A strong enrollment team is supportive of one another and believes in the institution’s mission and vision. They do not settle for a mediocre message and they have an “extra mile” work ethic. They exist in a culture where “failure” is not feared, rather, it is used as a tool to redirect efforts and resources. Sound like your team? If not, it can be. Based on our experience working with successful enrollment teams across the country, here’s what we see working over and over again.1. Strong enrollment teams make everything about value(s).
Start by defining your own values, as the leader. Then get your team to do the same—What motivates them? Developing and understanding this will help with the dynamics of working together as a team. Celebrate these often. Post them everywhere.
Then, work with marketing to define the school values (not necessarily the ones that are on the school seal) from the student’s perspective. We often find that what the marketing team messages as the school values and what admissions thinks are the school values are not always the same. All the more reason to bring marketing and admissions under one umbrella with one leader who has a cohesive vision for the team. Then develop messaging around those values. Practice communicating these values verbally and any other way possible.
Here is an example of value identified, value defined, value promoted: When George Fox University took a deeper dive into their student population's demographics they discovered that an overwhelming concentration of their primary market came from the Northwest. In particular, within a radius immediate to their campus in the Portland region. This moved them to redirect their resources (marketing and recruitment budget) into developing messaging around the brand concept of “Being Known”. This included campus community ethos, small class sizes and residence halls, local community and connections, etc. They also offered local students an exclusive scholarship. This messaging (and savings) appealed to both parents and students in the state of Oregon and virtually doubled their average new student enrollment rate per admissions counselor.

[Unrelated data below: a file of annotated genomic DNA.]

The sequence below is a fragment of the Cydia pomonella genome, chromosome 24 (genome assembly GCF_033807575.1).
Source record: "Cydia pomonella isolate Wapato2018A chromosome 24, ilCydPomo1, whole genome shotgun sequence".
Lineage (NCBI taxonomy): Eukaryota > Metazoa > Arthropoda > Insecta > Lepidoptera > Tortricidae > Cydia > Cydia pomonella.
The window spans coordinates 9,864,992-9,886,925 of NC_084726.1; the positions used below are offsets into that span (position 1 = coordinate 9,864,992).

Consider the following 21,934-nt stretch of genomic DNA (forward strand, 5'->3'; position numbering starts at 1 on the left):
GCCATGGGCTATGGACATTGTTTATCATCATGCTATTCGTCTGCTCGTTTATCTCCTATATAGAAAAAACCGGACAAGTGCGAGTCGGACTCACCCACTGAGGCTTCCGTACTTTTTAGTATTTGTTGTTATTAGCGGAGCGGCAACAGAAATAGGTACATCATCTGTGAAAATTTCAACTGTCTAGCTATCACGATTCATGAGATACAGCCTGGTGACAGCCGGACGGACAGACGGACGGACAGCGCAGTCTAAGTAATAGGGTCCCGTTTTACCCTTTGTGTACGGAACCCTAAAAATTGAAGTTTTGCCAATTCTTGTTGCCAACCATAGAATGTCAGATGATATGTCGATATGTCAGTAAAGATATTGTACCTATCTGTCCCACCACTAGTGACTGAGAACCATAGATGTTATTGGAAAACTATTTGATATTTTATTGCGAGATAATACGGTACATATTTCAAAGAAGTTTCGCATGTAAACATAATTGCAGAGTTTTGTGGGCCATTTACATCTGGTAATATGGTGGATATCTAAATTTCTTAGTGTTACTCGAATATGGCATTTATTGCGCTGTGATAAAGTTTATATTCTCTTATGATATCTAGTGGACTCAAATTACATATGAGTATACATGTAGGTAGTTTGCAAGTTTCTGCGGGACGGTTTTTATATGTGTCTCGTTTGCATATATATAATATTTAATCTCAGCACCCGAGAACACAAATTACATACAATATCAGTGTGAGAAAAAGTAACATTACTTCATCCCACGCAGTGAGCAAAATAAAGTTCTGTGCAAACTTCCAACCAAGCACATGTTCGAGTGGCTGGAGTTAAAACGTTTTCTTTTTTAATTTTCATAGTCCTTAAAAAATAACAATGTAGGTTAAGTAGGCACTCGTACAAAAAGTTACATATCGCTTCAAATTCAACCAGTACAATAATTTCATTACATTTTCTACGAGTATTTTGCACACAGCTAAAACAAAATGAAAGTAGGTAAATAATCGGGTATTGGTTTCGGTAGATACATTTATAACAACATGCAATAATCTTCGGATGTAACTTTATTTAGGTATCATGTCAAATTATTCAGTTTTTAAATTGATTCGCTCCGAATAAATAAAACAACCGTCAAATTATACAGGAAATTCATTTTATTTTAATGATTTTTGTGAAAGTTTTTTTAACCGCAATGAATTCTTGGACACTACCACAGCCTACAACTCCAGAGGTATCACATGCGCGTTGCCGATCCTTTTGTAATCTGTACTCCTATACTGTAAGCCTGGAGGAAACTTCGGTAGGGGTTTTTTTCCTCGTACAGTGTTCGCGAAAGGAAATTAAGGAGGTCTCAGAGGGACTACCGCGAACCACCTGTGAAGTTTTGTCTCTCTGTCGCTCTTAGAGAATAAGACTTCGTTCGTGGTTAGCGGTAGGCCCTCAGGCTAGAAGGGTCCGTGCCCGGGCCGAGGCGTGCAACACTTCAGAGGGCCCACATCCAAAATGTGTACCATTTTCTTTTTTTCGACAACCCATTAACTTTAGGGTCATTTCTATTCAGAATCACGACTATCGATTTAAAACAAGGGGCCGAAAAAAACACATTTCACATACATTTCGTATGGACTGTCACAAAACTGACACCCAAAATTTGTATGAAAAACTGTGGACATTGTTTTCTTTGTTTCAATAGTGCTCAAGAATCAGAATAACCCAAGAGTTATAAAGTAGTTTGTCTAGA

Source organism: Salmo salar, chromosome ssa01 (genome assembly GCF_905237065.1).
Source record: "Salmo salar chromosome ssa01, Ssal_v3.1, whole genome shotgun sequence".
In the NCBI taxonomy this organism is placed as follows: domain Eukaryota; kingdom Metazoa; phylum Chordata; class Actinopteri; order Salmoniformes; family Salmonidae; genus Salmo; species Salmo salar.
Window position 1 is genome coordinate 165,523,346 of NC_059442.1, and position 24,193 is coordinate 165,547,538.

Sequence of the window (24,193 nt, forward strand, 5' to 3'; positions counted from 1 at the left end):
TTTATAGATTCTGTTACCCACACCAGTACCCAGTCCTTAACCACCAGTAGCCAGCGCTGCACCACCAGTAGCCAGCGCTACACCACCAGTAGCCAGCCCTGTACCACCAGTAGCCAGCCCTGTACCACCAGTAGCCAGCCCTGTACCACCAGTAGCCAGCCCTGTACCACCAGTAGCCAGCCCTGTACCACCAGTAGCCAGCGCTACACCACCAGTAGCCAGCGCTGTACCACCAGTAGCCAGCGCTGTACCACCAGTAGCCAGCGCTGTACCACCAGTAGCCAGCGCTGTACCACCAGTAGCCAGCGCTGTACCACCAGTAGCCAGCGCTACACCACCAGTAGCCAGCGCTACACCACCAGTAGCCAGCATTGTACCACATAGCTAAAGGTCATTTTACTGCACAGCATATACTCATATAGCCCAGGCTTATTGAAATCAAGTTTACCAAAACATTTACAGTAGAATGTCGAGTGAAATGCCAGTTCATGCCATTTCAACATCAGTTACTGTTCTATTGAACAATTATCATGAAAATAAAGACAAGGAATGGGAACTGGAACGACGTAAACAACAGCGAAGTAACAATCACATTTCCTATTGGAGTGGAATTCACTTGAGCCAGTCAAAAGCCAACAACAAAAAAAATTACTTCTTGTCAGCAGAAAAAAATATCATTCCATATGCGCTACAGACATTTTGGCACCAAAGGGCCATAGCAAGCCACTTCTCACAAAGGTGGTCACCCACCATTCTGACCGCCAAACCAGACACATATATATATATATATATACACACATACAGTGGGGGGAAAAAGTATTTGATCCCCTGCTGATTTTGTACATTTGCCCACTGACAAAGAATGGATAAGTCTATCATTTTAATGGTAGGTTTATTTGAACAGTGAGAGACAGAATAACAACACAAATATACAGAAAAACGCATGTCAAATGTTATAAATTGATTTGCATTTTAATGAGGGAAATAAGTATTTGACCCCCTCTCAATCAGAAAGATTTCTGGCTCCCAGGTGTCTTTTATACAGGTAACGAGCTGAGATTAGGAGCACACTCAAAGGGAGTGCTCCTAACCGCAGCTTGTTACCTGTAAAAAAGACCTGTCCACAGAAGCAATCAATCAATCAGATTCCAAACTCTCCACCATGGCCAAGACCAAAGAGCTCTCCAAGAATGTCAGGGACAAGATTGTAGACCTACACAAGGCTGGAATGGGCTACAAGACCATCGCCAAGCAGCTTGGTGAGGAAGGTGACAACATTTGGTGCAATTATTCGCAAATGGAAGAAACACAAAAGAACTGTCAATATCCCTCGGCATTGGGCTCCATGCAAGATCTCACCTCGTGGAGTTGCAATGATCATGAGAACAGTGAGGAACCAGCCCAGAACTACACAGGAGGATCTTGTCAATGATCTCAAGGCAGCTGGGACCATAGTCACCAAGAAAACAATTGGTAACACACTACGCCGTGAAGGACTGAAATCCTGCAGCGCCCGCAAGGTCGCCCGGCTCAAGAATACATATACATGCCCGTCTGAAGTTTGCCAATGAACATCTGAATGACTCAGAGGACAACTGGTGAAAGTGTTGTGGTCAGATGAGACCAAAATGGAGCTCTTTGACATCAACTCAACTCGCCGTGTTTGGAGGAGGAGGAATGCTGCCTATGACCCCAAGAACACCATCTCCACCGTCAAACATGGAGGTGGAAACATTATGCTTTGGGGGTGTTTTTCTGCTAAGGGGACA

Point to ponder: I like to challenge teams with, “Value must be believed in for it to be effective.” Our teams must be able, and empowered, to truly believe in the value(s) of our institutions. This includes all the things we value, even those that we are not doing as well as we hope to. It means uncovering strengths that will speak to our prospective families needs and wants. If our teams do not genuinely believe, it will be conveyed at some point in the relationship, and that will sabotage the chances to win that family over.
2. Strong enrollment teams educate, educate, educate.
You may have heard about the conversation when a CFO asks their CEO ,“What happens if we invest in developing our people and then they leave us?” The CEO answers, “What happens if we don’t and they stay?” Education and training demonstrates that each team member is valued and valuable.
In our Value Based Enrollment Methodology training, we stand by the assertion that it is not enough for our admissions counselors to just “know it” (acknowledge and accept), but that they must be challenged and empowered to do it - We call this our “Can Do” Competency principle.
The following chart shows our movement expectations for the teams we coach:
Our expectation is that the team who goes through our Enrollment Methodologies training and coaching will walk away with a confident “Can Do” competency.
NOTE: The “Master” column is for when we’re occasionally asked what it takes to invest in comprehensively training/coaching a designated team member to master the practices to become the resident trainer going forward.
3. Strong enrollment teams set SMART goals.